Next on my list is the badger. With the most powerful jaws of any of our native land animals, this charismatic mammal has long been persecuted. Yet it is also a symbol of the British countryside, the logo of the Wildlife Trusts, and even has a brewery named after it. Badger baiting has been outlawed in Britain since 1835, but conflict with humans has not gone away. Badgers are undoubtedly involved in the epidemiology of bovine tuberculosis in cattle, and a string of different badger culling strategies have been used over the past 40 years to try to control the disease. However, most academics condemn the latest round of badger culling as lacking the strong scientific basis it should require. Not only is there no evidence that the culls will be effective, but they are also extremely expensive and put landowners in conflict with their neighbours and with much of the wider public. Critically, they also distract the attention of Ministers and Defra from other areas much more likely to offer long-term solutions to the disease, such as improved testing efficiency, control on cattle movements and altered farmland management.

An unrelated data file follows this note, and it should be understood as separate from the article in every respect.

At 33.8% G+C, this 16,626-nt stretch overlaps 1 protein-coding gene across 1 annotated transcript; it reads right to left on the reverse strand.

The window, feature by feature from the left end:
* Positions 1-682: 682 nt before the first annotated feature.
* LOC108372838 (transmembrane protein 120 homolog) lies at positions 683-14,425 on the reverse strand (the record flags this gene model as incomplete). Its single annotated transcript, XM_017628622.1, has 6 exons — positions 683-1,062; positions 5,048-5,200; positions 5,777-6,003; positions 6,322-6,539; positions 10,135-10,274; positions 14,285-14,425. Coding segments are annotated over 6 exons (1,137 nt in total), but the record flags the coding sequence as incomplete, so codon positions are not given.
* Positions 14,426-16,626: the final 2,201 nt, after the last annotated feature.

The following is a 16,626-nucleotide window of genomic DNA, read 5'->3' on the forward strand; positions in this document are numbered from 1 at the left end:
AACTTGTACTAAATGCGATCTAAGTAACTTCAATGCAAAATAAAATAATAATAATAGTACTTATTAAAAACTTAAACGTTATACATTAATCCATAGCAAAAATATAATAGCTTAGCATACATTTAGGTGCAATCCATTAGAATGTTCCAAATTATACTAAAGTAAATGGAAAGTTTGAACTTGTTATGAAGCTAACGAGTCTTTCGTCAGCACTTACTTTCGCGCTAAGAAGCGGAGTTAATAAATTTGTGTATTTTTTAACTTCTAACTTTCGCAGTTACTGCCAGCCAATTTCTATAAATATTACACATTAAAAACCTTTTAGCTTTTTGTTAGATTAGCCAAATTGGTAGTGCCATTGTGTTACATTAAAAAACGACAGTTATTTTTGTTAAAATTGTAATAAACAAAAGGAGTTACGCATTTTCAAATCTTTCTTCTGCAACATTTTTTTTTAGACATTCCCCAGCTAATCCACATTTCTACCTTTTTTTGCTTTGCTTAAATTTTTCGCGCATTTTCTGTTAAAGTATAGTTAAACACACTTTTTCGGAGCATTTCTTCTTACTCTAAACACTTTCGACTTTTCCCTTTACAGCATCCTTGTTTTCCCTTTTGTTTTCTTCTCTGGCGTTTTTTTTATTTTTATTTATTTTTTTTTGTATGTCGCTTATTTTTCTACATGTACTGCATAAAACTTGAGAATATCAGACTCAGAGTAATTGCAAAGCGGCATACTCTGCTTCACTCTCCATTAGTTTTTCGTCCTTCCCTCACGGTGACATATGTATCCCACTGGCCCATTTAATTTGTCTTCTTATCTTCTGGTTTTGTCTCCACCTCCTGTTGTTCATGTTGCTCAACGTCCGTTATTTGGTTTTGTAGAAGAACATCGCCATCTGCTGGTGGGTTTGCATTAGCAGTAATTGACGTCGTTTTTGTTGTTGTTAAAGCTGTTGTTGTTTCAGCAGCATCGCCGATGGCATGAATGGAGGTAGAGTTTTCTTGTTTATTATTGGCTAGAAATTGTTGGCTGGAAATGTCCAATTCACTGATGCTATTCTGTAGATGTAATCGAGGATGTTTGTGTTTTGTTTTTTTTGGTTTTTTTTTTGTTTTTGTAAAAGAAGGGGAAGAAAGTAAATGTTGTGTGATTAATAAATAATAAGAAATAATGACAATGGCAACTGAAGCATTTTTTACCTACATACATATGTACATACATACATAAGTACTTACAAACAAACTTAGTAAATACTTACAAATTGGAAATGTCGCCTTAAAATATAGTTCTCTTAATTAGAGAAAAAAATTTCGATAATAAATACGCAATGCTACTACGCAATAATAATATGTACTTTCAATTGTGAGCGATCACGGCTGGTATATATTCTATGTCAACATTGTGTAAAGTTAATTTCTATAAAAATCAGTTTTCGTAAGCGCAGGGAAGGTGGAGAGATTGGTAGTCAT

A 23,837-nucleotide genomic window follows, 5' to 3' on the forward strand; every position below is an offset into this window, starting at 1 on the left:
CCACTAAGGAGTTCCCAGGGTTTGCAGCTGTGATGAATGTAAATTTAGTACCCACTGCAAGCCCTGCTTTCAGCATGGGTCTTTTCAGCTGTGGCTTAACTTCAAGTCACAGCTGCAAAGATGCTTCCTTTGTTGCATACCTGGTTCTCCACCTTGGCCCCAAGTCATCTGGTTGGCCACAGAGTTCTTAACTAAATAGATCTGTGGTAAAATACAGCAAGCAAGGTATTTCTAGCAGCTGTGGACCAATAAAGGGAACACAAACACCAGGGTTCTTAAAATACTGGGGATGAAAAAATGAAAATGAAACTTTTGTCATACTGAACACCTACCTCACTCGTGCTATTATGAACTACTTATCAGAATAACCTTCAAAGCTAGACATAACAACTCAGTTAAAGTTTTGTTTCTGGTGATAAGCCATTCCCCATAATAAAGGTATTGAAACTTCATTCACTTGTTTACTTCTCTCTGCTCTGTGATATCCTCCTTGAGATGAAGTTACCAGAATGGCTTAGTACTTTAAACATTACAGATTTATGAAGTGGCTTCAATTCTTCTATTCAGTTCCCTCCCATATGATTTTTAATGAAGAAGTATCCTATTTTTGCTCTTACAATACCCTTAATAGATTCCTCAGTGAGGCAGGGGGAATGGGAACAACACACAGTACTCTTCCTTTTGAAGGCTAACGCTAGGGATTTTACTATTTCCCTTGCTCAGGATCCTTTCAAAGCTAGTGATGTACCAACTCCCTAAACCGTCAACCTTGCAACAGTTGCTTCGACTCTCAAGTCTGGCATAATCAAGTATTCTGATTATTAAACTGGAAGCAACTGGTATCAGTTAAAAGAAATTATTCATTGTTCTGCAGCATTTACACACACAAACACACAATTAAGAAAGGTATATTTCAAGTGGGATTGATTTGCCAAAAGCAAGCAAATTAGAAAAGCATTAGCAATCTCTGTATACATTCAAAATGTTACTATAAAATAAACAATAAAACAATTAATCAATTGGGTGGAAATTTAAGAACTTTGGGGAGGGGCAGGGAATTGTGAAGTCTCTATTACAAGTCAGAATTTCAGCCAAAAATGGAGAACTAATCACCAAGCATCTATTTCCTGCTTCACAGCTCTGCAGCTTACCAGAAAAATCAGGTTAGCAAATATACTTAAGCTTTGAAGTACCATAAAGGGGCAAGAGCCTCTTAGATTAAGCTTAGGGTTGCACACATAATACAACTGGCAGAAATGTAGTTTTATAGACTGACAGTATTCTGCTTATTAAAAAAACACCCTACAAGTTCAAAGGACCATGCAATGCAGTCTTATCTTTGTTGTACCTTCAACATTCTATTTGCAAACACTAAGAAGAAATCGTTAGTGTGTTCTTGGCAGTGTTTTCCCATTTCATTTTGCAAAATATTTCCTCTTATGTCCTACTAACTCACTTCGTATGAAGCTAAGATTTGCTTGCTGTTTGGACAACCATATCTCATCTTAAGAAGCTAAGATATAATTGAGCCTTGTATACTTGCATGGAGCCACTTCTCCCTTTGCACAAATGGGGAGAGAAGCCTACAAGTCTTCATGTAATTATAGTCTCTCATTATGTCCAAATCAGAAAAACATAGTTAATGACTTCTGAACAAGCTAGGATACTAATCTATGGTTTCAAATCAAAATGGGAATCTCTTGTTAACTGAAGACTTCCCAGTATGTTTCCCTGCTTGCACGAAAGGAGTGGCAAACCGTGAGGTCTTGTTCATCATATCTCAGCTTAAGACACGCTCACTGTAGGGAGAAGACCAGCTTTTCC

Badgers in the UK and Ireland are much more social than those elsewhere in Europe, perhaps a reflection of their different dietary habits. In our damp climate, the main item on the menu for badgers is earthworms, whereas badgers elsewhere have a much more typical carnivorous diet.
Undeniably photogenic, the hazel dormouse is universally loved. Sadly, evidence from the People’s Trust for Endangered Species long-term monitoring scheme suggests that dormouse populations have declined by more than a third since 1993, and if anything, the rate of decline has recently been accelerating. Why? Dormice live in woodland and large hedgerows, and despite their name they don’t just eat hazel nuts. They need a constant supply of food throughout the year – ranging from flowers and insects in spring, through to nuts and fruit in the autumn. They are particularly fond of honeysuckle, and have an endearing habit of settling down to sleep while holding onto a strip of honeysuckle bark – much like a baby with a comfort blanket. It is possible that changes in habitat management, such as a reduction in hazel coppicing and an increase in the flailing of hedgerows in the autumn, has reduced the availability of food.